Millendo Therapeutics begins human trial of VMS drug candidate MLE-301

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Millendo Therapeutics has started a phase 1 clinical trial of its selective neurokinin 3 receptor (NK3R) antagonist MLE-301, which is being developed for the treatment of menopausal women with vasomotor symptoms (VMS).

VMS is known commonly as hot flashes and night sweats in menopausal women.

The Michigan-based biopharma company has dosed the first subject in the early-stage trial which will assess the safety, pharmacokinetics, and preliminary efficacy of MLE-301 the NK3R antagonist.

The first-in-human trial will evaluate the safety and tolerability of MLE-301. The single ascending dose part of the study will be carried out in healthy male volunteers for determining MLE-301’s pharmacokinetics and its pharmacodynamic profile as measured by reductions of biomarkers.

The phase 1 multiple ascending dose part of the clinical trial will feature post-menopausal women, which will enable measurement of reductions in VMS frequency and severity, and for establishing initial clinical proof of concept.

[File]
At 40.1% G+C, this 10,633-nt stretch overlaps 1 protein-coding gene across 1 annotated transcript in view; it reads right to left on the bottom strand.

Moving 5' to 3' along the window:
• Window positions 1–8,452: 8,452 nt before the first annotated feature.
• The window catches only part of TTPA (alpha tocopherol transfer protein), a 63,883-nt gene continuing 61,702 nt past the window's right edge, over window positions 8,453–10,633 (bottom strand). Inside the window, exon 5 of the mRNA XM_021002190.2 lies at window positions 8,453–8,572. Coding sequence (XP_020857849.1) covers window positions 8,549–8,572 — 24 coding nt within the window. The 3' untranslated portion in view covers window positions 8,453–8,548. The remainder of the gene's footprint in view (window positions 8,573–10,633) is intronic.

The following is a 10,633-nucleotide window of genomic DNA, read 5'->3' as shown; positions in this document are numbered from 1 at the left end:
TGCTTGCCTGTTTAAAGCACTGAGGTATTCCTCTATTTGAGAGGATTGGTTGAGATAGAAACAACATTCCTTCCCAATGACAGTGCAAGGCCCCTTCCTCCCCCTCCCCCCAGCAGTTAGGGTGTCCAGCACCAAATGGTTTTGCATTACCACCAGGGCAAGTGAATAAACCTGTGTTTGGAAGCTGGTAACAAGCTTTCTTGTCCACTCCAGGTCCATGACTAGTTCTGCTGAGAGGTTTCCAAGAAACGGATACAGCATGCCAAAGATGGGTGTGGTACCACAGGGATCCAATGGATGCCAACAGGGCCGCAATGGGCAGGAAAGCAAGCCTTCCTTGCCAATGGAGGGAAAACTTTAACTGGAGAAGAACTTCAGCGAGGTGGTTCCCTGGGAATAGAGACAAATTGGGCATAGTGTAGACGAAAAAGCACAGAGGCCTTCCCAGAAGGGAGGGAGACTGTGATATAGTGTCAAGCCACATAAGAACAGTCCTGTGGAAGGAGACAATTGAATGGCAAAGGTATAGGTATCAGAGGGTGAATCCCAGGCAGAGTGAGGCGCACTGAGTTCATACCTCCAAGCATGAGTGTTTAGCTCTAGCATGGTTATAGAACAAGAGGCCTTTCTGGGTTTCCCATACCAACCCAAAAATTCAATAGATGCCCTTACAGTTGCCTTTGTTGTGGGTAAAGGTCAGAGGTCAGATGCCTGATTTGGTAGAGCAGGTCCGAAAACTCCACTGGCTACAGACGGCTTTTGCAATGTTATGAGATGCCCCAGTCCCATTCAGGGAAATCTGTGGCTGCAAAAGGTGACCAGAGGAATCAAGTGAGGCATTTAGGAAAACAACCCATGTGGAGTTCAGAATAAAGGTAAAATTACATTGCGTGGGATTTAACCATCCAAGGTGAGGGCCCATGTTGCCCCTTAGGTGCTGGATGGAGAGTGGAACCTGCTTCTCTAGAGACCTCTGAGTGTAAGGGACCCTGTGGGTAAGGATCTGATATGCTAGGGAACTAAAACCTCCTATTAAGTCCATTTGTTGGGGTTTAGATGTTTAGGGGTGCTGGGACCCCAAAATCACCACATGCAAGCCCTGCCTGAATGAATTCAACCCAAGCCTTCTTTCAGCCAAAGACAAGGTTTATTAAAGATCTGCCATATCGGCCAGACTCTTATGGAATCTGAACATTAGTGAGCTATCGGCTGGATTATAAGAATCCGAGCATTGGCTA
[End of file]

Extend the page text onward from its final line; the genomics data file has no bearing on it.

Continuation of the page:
Julia C. Owens – President and CEO of Millendo Therapeutics said: “We are pleased to advance MLE-301 into clinical development, prioritizing our resources on this valuable asset and leveraging Millendo’s expertise in the NK3R category.

“The company is focused on executing our Phase 1 study and understanding more about the safety, PK/PD and efficacy profile of MLE-301 based on the resulting data from this study.”

Millendo Therapeutics said that preclinical data showed potency and selectivity for MLE-301, the potential for daily once dosing, and testosterone reducing effects that are consistent with the expected actions of an NK3R antagonist.

Christophe Arbet-Engels – Chief Medical Officer of Millendo Therapeutics said: “Over 20 million women in the U.S. suffer from VMS associated with menopause, including hot flashes and night sweats that can severely impact quality of life, overall productivity and long-term healthcare utilization.

“With symptoms that last on average over seven years, there is still a critical need for an effective, non-hormonal treatment that has the efficacy of estrogens but without the increased risks of cancer or cardiovascular disease.”

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